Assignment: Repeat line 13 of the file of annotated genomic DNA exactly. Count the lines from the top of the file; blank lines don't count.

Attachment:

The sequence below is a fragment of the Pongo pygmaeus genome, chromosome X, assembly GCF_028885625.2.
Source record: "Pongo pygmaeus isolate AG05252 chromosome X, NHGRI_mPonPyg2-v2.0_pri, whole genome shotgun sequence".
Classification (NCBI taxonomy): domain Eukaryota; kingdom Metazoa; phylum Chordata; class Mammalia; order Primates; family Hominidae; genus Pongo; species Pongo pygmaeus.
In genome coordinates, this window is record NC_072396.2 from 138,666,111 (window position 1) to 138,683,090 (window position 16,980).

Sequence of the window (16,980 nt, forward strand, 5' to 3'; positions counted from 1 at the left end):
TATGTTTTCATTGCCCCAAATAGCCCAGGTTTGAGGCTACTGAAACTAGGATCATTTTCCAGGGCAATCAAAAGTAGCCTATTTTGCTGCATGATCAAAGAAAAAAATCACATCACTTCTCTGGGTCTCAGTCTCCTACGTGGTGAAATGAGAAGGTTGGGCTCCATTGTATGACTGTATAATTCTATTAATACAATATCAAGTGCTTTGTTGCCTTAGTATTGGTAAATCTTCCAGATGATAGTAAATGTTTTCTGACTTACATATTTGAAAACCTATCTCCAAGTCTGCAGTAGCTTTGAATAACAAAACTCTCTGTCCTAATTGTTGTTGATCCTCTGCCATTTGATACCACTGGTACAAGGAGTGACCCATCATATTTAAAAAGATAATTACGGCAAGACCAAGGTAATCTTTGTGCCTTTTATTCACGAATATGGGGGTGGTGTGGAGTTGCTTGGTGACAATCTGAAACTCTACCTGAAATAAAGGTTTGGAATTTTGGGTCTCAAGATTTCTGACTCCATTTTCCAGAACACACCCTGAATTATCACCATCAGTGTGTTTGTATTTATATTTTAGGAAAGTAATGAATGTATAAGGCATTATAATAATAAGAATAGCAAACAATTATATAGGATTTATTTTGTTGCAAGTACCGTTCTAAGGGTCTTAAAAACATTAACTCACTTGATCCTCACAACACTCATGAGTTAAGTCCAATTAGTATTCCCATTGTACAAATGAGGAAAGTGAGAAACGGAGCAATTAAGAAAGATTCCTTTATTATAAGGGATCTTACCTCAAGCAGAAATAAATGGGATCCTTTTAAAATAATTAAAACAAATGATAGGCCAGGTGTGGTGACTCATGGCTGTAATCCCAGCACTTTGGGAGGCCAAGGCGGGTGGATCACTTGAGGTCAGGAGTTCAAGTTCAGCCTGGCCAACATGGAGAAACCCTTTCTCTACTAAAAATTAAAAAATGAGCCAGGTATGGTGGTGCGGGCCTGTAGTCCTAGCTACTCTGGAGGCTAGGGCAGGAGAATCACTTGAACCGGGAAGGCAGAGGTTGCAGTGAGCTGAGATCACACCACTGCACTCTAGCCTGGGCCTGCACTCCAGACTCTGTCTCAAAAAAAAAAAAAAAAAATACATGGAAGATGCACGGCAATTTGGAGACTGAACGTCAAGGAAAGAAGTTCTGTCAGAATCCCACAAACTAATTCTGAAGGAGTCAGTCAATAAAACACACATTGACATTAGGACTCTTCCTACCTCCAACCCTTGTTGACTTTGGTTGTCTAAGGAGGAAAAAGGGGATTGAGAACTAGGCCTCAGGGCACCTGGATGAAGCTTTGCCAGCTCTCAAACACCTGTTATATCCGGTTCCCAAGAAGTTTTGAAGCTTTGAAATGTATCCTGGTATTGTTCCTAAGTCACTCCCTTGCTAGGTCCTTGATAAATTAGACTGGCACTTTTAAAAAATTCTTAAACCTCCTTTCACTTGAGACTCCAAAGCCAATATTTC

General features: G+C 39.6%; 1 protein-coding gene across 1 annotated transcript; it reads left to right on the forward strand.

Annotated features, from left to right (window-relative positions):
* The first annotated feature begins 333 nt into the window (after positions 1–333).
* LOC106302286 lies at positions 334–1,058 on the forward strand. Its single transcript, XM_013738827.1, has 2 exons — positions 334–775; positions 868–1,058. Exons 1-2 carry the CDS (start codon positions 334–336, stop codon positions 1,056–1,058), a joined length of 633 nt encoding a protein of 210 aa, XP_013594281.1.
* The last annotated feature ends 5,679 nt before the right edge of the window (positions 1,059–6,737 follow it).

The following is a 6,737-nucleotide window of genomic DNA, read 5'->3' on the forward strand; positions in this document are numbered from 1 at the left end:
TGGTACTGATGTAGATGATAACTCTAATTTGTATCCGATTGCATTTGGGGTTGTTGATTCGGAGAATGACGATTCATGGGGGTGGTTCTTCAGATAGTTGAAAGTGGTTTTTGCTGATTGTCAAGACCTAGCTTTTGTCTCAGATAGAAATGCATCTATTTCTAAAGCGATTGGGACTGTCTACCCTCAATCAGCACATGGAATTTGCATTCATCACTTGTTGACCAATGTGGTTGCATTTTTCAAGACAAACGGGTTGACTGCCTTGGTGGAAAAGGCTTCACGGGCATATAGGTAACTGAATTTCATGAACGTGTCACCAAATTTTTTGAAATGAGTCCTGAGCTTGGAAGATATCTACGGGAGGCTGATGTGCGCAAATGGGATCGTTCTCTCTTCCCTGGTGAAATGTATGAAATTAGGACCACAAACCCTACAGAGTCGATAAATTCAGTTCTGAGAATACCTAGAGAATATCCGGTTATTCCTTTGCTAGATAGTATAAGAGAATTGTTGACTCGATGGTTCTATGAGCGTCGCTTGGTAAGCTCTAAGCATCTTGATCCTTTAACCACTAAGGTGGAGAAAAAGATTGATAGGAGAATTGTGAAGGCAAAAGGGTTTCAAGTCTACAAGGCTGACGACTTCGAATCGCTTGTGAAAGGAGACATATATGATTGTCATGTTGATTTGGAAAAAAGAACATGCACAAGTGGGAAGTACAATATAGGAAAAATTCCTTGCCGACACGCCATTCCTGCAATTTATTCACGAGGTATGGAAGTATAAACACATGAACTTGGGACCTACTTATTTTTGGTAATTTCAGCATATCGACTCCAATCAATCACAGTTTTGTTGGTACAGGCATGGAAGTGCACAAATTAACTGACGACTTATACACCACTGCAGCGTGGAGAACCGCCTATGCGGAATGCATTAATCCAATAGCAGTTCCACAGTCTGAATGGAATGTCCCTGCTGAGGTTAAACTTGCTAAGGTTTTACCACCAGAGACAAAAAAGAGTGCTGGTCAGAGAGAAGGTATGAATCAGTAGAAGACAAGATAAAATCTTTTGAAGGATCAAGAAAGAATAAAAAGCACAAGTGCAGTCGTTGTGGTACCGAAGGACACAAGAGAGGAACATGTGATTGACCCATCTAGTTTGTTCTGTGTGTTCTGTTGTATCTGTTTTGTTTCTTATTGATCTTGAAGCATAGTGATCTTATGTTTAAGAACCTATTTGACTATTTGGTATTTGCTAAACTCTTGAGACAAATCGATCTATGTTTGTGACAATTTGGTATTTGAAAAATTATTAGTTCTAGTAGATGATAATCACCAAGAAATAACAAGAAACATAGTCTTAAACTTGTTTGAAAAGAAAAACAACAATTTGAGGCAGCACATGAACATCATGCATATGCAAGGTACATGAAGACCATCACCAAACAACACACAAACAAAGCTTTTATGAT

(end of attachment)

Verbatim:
TGGTACTGATGTAGATGATAACTCTAATTTGTATCCGATTGCATTTGGGGTTGTTGATTCGGAGAATGACGATTCATGGGGGTGGTTCTTCAGATAGTTGAAAGTGGTTTTTGCTGATTGTCAAGACCTAGCTTTTGTCTCAGATAGAAATGCATCTATTTCTAAAGCGATTGGGACTGTCTACCCTCAATCAGCACATGGAATTTGCATTCATCACTTGTTGACCAATGTGGTTGCATTTTTCAAGACAAACGGGTTGACTGCCTTGGTGGAAAAGGCTTCACGGGCATATAGGTAACTGAATTTCATGAACGTGTCACCAAATTTTTTGAAATGAGTCCTGAGCTTGGAAGATATCTACGGGAGGCTGATGTGCGCAAATGGGATCGTTCTCTCTTCCCTGGTGAAATGTATGAAATTAGGACCACAAACCCTACAGAGTCGATAAATTCAGTTCTGAGAATACCTAGAGAATATCCGGTTATTCCTTTGCTAGATAGTATAAGAGAATTGTTGACTCGATGGTTCTATGAGCGTCGCTTGGTAAGCTCTAAGCATCTTGATCCTTTAACCACTAAGGTGGAGAAAAAGATTGATAGGAGAATTGTGAAGGCAAAAGGGTTTCAAGTCTACAAGGCTGACGACTTCGAATCGCTTGTGAAAGGAGACATATATGATTGTCATGTTGATTTGGAAAAAAGAACATGCACAAGTGGGAAGTACAATATAGGAAAAATTCCTTGCCGACACGCCATTCCTGCAATTTATTCACGAGGTATGGAAGTATAAACACATGAACTTGGGACCTACTTATTTTTGGTAATTTCAGCATATCGACTCCAATCAATCACAGTTTTGTTGGTACAGGCATGGAAGTGCACAAATTAACTGACGACTTATACACCACTGCAGCGTGGAGAACCGCCTATGCGGAATGCATTAATCCAATAGCAGTTCCACAGTCTGAATGGAATGTCCCTGCTGAGGTTAAACTTGCTAAGGTTTTACCACCAGAGACAAAAAAGAGTGCTGGTCAGAGAGAAGGTATGAATCAGTAGAAGACAAGATAAAATCTTTTGAAGGATCAAGAAAGAATAAAAAGCACAAGTGCAGTCGTTGTGGTACCGAAGGACACAAGAGAGGAACATGTGATTGACCCATCTAGTTTGTTCTGTGTGTTCTGTTGTATCTGTTTTGTTTCTTATTGATCTTGAAGCATAGTGATCTTATGTTTAAGAACCTATTTGACTATTTGGTATTTGCTAAACTCTTGAGACAAATCGATCTATGTTTGTGACAATTTGGTATTTGAAAAATTATTAGTTCTAGTAGATGATAATCACCAAGAAATAACAAGAAACATAGTCTTAAACTTGTTTGAAAAGAAAAACAACAATTTGAGGCAGCACATGAACATCATGCATATGCAAGGTACATGAAGACCATCACCAAACAACACACAAACAAAGCTTTTATGAT